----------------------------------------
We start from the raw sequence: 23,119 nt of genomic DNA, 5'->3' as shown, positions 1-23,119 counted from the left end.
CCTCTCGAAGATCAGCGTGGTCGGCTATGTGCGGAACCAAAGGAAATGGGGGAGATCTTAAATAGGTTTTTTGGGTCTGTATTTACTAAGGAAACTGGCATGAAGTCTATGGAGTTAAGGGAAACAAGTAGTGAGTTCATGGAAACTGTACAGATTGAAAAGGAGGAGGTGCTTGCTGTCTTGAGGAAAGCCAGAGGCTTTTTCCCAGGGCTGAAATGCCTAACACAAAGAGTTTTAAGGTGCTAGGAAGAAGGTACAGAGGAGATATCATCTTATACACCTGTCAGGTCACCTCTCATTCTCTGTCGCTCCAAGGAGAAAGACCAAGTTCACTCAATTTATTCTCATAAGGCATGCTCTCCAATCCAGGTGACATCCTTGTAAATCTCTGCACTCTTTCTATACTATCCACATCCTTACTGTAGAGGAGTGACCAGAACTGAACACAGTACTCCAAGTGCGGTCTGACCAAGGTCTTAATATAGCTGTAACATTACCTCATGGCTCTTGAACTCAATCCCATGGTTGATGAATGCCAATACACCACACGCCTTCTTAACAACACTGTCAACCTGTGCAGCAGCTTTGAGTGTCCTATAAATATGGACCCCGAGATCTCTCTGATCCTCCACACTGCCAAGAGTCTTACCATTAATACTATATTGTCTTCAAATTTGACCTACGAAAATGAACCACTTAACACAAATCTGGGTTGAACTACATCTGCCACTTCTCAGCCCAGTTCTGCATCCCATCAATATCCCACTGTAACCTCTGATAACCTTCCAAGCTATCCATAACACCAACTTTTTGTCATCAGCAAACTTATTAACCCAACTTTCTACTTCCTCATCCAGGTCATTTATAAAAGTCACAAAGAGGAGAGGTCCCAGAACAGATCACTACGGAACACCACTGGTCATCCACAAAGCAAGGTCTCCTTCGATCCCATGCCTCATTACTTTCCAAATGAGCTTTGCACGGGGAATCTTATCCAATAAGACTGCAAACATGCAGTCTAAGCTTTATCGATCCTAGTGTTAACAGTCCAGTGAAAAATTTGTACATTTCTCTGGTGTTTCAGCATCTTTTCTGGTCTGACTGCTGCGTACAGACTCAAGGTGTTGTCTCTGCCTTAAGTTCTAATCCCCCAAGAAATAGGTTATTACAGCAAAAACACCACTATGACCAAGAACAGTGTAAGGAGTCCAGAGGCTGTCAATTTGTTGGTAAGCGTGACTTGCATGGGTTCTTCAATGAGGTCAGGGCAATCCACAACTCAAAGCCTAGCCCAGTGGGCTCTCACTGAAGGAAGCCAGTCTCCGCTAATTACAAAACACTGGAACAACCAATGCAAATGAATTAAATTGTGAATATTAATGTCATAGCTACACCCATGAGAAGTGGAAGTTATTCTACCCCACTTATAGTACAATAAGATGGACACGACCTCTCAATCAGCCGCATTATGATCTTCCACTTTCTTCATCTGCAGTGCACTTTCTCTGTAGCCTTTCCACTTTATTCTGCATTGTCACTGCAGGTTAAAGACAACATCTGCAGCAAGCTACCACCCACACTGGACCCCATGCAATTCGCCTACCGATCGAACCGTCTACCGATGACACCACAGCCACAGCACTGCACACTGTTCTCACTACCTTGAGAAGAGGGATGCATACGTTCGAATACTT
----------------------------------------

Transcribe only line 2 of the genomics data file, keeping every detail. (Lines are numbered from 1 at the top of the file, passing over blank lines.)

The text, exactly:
CCTCTCGAAGATCAGCGTGGTCGGCTATGTGCGGAACCAAAGGAAATGGGGGAGATCTTAAATAGGTTTTTTGGGTCTGTATTTACTAAGGAAACTGGCATGAAGTCTATGGAGTTAAGGGAAACAAGTAGTGAGTTCATGGAAACTGTACAGATTGAAAAGGAGGAGGTGCTTGCTGTCTTGAGGAAAGCCAGAGGCTTTTTCCCAGGGCTGAAATGCCTAACACAAAGAGTTTTAAGGTGCTAGGAAGAAGGTACAGAGGAGATATCATCTTATACACCTGTCAGGTCACCTCTCATTCTCTGTCGCTCCAAGGAGAAAGACCAAGTTCACTCAATTTATTCTCATAAGGCATGCTCTCCAATCCAGGTGACATCCTTGTAAATCTCTGCACTCTTTCTATACTATCCACATCCTTACTGTAGAGGAGTGACCAGAACTGAACACAGTACTCCAAGTGCGGTCTGACCAAGGTCTTAATATAGCTGTAACATTACCTCATGGCTCTTGAACTCAATCCCATGGTTGATGAATGCCAATACACCACACGCCTTCTTAACAACACTGTCAACCTGTGCAGCAGCTTTGAGTGTCCTATAAATATGGACCCCGAGATCTCTCTGATCCTCCACACTGCCAAGAGTCTTACCATTAATACTATATTGTCTTCAAATTTGACCTACGAAAATGAACCACTTAACACAAATCTGGGTTGAACTACATCTGCCACTTCTCAGCCCAGTTCTGCATCCCATCAATATCCCACTGTAACCTCTGATAACCTTCCAAGCTATCCATAACACCAACTTTTTGTCATCAGCAAACTTATTAACCCAACTTTCTACTTCCTCATCCAGGTCATTTATAAAAGTCACAAAGAGGAGAGGTCCCAGAACAGATCACTACGGAACACCACTGGTCATCCACAAAGCAAGGTCTCCTTCGATCCCATGCCTCATTACTTTCCAAATGAGCTTTGCACGGGGAATCTTATCCAATAAGACTGCAAACATGCAGTCTAAGCTTTATCGATCCTAGTGTTAACAGTCCAGTGAAAAATTTGTACATTTCTCTGGTGTTTCAGCATCTTTTCTGGTCTGACTGCTGCGTACAGACTCAAGGTGTTGTCTCTGCCTTAAGTTCTAATCCCCCAAGAAATAGGTTATTACAGCAAAAACACCACTATGACCAAGAACAGTGTAAGGAGTCCAGAGGCTGTCAATTTGTTGGTAAGCGTGACTTGCATGGGTTCTTCAATGAGGTCAGGGCAATCCACAACTCAAAGCCTAGCCCAGTGGGCTCTCACTGAAGGAAGCCAGTCTCCGCTAATTACAAAACACTGGAACAACCAATGCAAATGAATTAAATTGTGAATATTAATGTCATAGCTACACCCATGAGAAGTGGAAGTTATTCTACCCCACTTATAGTACAATAAGATGGACACGACCTCTCAATCAGCCGCATTATGATCTTCCACTTTCTTCATCTGCAGTGCACTTTCTCTGTAGCCTTTCCACTTTATTCTGCATTGTCACTGCAGGTTAAAGACAACATCTGCAGCAAGCTACCACCCACACTGGACCCCATGCAATTCGCCTACCGATCGAACCGTCTACCGATGACACCACAGCCACAGCACTGCACACTGTTCTCACTACCTTGAGAAGAGGGATGCATACGTTCGAATACTT